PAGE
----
Given the poor academic track record of public education in many areas of this country, you would think the government and education establishment would be a little less arrogant about superimposing their will on homeschooling families who prefer to opt out of their system. But you would be wrong.
The establishment's assault against the homeschooling movement continues. In Waltham, Mass., local authorities are so adamant about imposing their mandatory standardized testing that they sent social workers and policemen to the home of George and Kim Bryant at 7:45 a.m. last Thursday demanding their two teenagers take the tests.
According to Worldnetdaily.com, the Department of Social Services (DSS) actually threatened to take the Bryant's children away from them over this issue -- if other issues were involved, the article didn't say so. But the Bryants refused to let their children go, believing they have a right to determine their children's educational choices.
The Waltham Public School's homeschooling policy mandates that parents develop a grading system and file educational plans for homeschooled children, but the Bryants have steadfastly resisted the government controls.
It's not that homeschooling families are afraid of competing with their public school counterparts. Homeschoolers have continually done well on academic tests and contests.
In 2000, the top three winners in the Scripps-Howard News Service's National Spelling Bee were all home-schooled. This is all the more remarkable when you consider that only 11 percent of the contestants were homeschoolers. That same year, homeschoolers placed first and second in the National Geography Bee.
There's more. According to official reports for the American College Testing Program (ACT), homeschoolers have scored higher on average than students in public and private schools. In 2000, the average composite ACT score for high school students was 21, while homeschool students scored 22.8.
Dr. Lawrence M. Rudner, an expert in quantitative analysis and one who has studied the performance of homeschoolers, once remarked that this move to make homeschoolers meet public school standards was "odd" given the superior academic performance of homeschoolers.
Rudner conducted a study in 1998 that included 20,760 students in 11,930 familes. He found that in every subject and at every grade level (K-12), "home school students scored significantly higher than their public and private school counterparts." Some 25 percent of all home school students at that time were enrolled at a grade level or more beyond that dictated by their age. According to the study, the average eighth grade homeschooler was performing four grade levels above the national average.
Nevertheless, some homeschooling families are still reluctant to submit to standardized testing because it would be an indirect method for the state to gain control over the curriculum. If homeschoolers were required to pass standardized tests geared to public school curricula, is it not inevitable that their families would have to alter their curricula to teach to those tests?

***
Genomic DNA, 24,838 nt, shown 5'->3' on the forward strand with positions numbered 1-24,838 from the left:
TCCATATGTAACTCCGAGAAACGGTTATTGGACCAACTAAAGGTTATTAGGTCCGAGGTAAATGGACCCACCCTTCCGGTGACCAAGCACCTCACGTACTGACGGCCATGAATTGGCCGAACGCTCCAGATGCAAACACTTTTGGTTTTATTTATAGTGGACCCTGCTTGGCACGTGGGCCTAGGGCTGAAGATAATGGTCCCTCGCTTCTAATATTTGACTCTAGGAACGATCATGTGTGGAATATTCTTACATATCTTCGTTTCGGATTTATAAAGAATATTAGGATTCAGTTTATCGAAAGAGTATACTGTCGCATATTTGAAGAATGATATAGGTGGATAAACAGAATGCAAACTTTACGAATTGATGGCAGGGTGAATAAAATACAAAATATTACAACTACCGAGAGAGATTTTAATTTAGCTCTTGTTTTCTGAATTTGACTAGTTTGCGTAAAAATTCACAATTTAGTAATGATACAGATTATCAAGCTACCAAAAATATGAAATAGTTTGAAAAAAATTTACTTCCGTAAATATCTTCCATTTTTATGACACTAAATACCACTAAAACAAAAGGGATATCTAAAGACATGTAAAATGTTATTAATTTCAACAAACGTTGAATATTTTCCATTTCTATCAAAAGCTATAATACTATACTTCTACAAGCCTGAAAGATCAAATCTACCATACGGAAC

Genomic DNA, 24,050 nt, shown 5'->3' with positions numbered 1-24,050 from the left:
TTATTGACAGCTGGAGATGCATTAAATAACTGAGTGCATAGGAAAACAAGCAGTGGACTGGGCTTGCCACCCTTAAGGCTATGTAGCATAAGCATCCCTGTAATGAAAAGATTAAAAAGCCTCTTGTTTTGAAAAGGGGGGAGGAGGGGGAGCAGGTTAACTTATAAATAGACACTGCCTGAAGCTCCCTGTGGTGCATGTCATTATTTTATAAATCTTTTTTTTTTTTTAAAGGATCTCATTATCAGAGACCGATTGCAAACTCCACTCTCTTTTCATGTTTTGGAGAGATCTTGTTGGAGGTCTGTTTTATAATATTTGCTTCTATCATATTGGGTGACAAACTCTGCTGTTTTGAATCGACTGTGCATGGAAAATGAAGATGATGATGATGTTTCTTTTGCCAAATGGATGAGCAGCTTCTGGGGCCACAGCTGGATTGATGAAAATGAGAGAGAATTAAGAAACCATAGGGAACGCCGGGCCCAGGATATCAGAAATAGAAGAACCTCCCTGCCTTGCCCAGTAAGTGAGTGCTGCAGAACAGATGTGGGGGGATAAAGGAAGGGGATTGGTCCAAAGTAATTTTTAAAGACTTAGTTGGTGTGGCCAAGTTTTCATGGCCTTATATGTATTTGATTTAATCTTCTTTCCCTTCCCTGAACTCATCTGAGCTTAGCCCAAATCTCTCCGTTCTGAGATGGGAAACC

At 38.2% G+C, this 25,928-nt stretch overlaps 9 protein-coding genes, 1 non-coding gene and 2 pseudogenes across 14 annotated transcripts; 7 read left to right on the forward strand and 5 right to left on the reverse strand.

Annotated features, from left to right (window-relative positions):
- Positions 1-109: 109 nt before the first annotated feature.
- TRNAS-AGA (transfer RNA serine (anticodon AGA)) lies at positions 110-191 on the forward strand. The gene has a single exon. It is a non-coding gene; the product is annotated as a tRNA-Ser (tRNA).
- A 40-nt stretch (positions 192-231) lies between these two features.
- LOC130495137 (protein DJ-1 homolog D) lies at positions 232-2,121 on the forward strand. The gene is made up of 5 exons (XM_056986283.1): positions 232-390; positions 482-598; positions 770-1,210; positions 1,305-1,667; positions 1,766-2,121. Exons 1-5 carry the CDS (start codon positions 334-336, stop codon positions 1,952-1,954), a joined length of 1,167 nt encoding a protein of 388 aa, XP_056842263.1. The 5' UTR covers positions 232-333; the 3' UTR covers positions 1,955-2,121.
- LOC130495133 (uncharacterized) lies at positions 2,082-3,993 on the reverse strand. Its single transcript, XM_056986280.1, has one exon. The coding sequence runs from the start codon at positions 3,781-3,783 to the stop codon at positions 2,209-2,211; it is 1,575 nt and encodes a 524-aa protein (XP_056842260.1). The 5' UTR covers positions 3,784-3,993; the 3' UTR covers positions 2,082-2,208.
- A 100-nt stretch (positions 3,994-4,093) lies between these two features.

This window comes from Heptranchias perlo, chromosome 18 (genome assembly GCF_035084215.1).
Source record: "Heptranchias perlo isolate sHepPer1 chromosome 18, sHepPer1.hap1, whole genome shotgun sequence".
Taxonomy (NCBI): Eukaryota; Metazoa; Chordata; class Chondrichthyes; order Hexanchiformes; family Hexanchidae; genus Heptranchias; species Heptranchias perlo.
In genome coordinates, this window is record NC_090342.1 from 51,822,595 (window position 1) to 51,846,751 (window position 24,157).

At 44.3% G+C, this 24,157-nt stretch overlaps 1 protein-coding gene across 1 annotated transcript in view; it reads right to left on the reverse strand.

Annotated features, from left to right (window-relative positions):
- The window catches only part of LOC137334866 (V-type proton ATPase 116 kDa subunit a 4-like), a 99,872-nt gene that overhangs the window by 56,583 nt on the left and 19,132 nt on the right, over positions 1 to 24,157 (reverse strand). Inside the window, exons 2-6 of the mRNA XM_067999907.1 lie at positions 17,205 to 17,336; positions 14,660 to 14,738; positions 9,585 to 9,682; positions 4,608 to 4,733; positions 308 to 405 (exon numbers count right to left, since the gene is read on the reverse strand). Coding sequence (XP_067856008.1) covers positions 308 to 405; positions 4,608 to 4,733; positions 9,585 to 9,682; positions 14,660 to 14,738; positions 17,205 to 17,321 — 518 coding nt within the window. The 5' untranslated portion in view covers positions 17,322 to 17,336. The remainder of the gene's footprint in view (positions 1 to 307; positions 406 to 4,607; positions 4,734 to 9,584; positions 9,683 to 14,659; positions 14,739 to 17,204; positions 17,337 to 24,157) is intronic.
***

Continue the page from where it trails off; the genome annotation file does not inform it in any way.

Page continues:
Don't just assume the Bryants are being stubborn and unreasonable. This is a freedom issue. Why shouldn't the Bryants or any other parents be free to make their own curricular choices? We've seen the extent to which the educational establishment influences public school curricula, often in directions that many parents -- not just homeschooling ones -- would consider repugnant.
Most homeschool parents -- at least Christian ones -- understand what the education establishment has known for a long time but won't often admit: that there is no such thing as values-free education. With the banning of Christian values and their replacement with humanistic ones in the public school system, we have witnessed the adoption of bizarre ideas having little to do with academics and everything to do with social engineering, directly resulting, ultimately, in the corruption of educational quality.
As more parents opt for homeschooling, public schools will grow increasingly nervous. Homeschooling's financial impact on public schools can be significant. If thousands of students are homeschooling in a school district, it stands to lose millions of dollars in revenue. And with every additional homeschooled student, the public education monopoly is eroded a little further, and control over children's academic and social development shifts away from the state and back to the family unit.
So despite homeschooling's outstanding academic track record, we can expect persistent opposition from the establishment, sometimes reaching the point of policemen and social workers at homeschoolers' homes threatening to snatch away their children.
But we can also be sure that homeschooling families will continue to resist this oppression. They deserve our support, because they are fighting over the most fundamental rights of a free society: the right to raise and educate children as they see fit. They are carrying the banner of liberty for all of us.